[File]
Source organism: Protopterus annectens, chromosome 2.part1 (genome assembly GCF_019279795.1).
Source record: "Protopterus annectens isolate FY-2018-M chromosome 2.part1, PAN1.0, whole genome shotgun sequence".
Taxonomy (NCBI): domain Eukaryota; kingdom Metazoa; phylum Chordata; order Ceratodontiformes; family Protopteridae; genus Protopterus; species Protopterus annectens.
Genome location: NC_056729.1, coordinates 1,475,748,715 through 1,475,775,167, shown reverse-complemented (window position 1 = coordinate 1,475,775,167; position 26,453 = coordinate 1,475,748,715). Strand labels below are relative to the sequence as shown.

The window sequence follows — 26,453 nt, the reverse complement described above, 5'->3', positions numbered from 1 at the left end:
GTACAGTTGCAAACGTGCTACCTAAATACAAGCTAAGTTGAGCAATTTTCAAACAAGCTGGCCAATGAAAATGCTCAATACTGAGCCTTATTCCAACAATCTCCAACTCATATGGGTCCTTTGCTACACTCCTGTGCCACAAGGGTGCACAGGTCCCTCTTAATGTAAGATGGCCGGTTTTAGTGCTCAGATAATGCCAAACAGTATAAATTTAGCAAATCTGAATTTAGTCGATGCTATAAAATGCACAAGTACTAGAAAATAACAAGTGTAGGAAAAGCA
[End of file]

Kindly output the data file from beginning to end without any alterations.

Source organism: Protopterus annectens, chromosome 2.part1 (genome assembly GCF_019279795.1).
Source record: "Protopterus annectens isolate FY-2018-M chromosome 2.part1, PAN1.0, whole genome shotgun sequence".
Taxonomy (NCBI): domain Eukaryota; kingdom Metazoa; phylum Chordata; order Ceratodontiformes; family Protopteridae; genus Protopterus; species Protopterus annectens.
Genome location: NC_056729.1, coordinates 1,475,748,715 through 1,475,775,167, shown reverse-complemented (window position 1 = coordinate 1,475,775,167; position 26,453 = coordinate 1,475,748,715). Strand labels below are relative to the sequence as shown.

The window sequence follows — 26,453 nt, the reverse complement described above, 5'->3', positions numbered from 1 at the left end:
GTACAGTTGCAAACGTGCTACCTAAATACAAGCTAAGTTGAGCAATTTTCAAACAAGCTGGCCAATGAAAATGCTCAATACTGAGCCTTATTCCAACAATCTCCAACTCATATGGGTCCTTTGCTACACTCCTGTGCCACAAGGGTGCACAGGTCCCTCTTAATGTAAGATGGCCGGTTTTAGTGCTCAGATAATGCCAAACAGTATAAATTTAGCAAATCTGAATTTAGTCGATGCTATAAAATGCACAAGTACTAGAAAATAACAAGTGTAGGAAAAGCA